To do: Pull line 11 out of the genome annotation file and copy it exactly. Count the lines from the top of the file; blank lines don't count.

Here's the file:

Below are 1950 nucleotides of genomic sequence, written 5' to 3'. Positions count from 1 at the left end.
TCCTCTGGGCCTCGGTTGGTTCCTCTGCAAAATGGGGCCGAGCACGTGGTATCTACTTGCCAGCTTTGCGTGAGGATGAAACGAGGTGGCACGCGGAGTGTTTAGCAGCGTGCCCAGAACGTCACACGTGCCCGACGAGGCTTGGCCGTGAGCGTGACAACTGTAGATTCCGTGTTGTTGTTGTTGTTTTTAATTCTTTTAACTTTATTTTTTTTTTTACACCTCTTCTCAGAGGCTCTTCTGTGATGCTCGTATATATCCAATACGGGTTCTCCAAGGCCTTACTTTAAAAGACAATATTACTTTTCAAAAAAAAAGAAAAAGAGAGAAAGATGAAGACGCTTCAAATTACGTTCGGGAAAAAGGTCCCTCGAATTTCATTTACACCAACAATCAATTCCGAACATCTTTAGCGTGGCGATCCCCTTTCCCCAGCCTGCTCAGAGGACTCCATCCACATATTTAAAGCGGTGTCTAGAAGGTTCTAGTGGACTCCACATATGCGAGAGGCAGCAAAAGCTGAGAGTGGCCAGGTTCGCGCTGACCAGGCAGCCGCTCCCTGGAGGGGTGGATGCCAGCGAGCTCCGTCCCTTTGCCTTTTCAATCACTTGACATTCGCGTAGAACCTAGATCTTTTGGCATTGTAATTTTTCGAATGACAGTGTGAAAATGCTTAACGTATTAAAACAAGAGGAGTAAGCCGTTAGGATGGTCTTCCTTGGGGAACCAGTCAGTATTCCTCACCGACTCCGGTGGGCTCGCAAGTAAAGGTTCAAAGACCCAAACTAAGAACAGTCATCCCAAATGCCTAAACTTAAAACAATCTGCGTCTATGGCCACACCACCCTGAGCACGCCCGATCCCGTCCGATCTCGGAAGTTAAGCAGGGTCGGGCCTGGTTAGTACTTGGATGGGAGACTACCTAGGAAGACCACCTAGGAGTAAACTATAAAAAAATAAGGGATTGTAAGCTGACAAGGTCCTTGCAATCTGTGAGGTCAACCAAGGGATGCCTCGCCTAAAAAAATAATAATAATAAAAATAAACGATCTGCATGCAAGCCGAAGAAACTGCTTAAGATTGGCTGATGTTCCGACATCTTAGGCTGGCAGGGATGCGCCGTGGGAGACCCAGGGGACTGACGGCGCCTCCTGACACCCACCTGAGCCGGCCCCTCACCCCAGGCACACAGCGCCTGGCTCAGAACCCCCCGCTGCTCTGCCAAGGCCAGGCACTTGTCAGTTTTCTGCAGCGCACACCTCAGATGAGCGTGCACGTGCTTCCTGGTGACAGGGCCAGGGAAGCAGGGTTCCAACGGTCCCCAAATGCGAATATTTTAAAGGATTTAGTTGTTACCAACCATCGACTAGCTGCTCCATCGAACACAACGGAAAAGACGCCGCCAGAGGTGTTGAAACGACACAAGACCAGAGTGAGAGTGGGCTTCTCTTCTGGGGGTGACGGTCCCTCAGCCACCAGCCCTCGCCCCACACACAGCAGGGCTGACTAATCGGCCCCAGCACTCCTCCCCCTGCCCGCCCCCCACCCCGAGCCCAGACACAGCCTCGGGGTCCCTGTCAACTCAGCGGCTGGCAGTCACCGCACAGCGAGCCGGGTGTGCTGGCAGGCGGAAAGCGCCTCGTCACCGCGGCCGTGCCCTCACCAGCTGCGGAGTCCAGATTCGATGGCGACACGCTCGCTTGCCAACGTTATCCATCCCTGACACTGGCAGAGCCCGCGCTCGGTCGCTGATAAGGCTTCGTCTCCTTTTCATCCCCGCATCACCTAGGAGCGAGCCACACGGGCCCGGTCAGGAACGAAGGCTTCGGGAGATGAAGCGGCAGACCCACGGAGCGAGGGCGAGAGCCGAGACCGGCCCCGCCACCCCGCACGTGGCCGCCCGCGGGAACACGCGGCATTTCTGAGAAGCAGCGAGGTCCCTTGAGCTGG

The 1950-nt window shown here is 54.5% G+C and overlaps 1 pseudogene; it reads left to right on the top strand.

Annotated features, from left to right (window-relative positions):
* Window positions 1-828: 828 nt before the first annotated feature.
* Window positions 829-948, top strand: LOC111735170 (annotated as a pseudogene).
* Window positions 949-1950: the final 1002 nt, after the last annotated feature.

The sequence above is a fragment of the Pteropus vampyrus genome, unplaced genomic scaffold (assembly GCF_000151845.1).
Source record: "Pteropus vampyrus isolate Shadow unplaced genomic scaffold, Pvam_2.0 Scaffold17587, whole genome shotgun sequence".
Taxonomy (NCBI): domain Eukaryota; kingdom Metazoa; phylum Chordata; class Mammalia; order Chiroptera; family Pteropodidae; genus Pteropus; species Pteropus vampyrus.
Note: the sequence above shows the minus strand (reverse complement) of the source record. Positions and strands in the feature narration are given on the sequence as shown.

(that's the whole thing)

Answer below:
Note: the sequence above shows the minus strand (reverse complement) of the source record. Positions and strands in the feature narration are given on the sequence as shown.